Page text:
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I feign defiance before a morning I originally perceived as bright but in reality was dull and sloth grey. An over familiar story, which I wanted to escape from when my chores were over. I trod feather stairs among the tunnel mansions burrowed into the hillside brain by a race of ancient non-mariners. I have been caught in their nets many times and often enjoyed it; carrying my own cross to a place I have never made public; scattering palm leaves before my very own feet. After the morning’s work I walked out into the afternoon garden and stood between storms – working in stockings like a medieval herdsman. After the curtain of old sacking was lowered I took myself out. A procession of African elephants walked in front of me; off to a watering hole with a rainbow and a magic gate: I unlatched it once but didn’t dare go through.

My Diary: An Express Train On A Branch Line

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I went for my usual early morning walk; over the bridge where my thoughts escaped – it was asleep and dreaming of me (although I never knew that at the time). I never told it I blew a French horn in an orchestra of those who regret too much. None of us knew the tune, we began when the monocyclist clapped and stopped when the bearded lady married the clown with a hint of Spring in his far away eyes. I walked to the convenience store with my Winter coat still on, my head like a crashed aeroplane – thankfully all the occupants escaped – meeting the boy who can walk on water and coming home with the future rolled up in my convict pocket. I spent the day making windows I daren’t look out of in case I saw something I didn’t like. Once it was dark I went out the door.

My Diary: The Carnival Is Over Without Me Knowing It Had Actually Started

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I started the day on a desert island with no knowledge of how I got there. I saw a flotilla of small boats on the horizon; the occupants all waved. I wish now I had waved back. I worked in my gyroscopic cockpit while on the imaginary planet’s surface astronauts fought aliens in a room I remembered. I wished I could be copied and pasted back into it instead of facing the crocodiles jaws of a perpetually clicking clock. It took several attempts to make the day  – the clay rotating wildly in my nervous hands. Even the clockwork man who emerges from a hole in the wall to blow a whistle like a Nevada bomb test seemed strangely indisposed. After a see saw progression I saw the the tail lights of the day diminish in an uncertain distance. I stood on a discarded carnival float with an expressionless face hiding a reflective mood. I am a statue, they are statues, I am a plinth.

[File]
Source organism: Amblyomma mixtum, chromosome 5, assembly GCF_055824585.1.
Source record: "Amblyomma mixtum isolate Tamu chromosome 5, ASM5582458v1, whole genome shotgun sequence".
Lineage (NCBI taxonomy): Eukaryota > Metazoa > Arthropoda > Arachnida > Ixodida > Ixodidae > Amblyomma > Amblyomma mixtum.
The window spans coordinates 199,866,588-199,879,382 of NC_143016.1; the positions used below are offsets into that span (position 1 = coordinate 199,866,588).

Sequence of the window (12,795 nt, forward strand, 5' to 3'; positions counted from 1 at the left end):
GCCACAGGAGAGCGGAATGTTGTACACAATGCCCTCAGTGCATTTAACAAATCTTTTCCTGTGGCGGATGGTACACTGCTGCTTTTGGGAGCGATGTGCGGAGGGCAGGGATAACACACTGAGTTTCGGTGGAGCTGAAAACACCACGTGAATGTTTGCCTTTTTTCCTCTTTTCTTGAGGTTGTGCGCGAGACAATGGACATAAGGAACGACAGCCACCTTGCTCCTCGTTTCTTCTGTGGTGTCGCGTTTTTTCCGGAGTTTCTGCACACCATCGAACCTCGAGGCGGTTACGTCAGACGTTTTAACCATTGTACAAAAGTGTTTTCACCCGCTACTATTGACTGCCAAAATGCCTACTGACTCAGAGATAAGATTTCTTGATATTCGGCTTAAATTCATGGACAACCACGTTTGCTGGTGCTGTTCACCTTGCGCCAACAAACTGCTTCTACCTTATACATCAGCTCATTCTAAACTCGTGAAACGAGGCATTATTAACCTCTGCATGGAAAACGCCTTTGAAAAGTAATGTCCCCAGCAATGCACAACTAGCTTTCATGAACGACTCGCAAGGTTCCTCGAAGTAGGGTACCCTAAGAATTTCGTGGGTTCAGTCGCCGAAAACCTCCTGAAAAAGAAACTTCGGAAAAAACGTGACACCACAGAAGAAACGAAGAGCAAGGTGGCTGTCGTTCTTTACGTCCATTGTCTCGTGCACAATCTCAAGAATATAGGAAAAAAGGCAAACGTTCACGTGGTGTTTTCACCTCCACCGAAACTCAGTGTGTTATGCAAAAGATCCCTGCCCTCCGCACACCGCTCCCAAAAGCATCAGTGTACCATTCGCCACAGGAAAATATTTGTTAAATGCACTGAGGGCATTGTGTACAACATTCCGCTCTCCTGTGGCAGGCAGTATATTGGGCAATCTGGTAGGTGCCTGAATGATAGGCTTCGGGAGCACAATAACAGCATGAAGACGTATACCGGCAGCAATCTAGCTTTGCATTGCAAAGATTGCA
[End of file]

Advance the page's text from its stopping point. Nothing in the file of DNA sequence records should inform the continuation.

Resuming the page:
My Diary: A Student Of Future History

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I dressed in red and then I dressed in green. A man made of ice standing in the pouring rain watching a procession of hooded figures slowly move down the tree lined avenue: I turn over and an island rises from the sea: pristine and coral clad. I found the bottle of milk on the bottom shelf and then walked the morning paper called Fido. I worked as close to the window of history as possible; sometimes pressing so close to the piano keys of past days I became part of the song I was learning to play. Outside one magpie became two as the crane driver picked up a crate containing absolutely nothing and moved it absolutely nowhere. I think that my life is a building site and the building will never be finished. Perhaps I should have settled for a bungalow instead of a multi-storey!

My Diary: Watching For Rainbow Hair Styles

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The morning was as grey as granite when I rain walked my weekday morning trail to the gaping mouth of the Southern Railway (originally London and South Western Railway); as always, grey seal or giraffe necked and pondering a future wrapped up in a past. The orange men moved slower than usual as I paced past their piled high hive. My plans for the day were wrapped up in cellophane and I unwrapped them in my studio before a fly’s eye worth of romantic landscapes. Reaching up into the recesses of the antiquated abbey I pulled down a fresco like a guard pulling the emergency cord before a broken bridge. I called it by a Nordic name that I had found in the Old Testament and painted over the frowning lines with the enthusiasm of a centipede in an ants nest; periodically looking at the sky where the paint was peeling off the rambling clouds.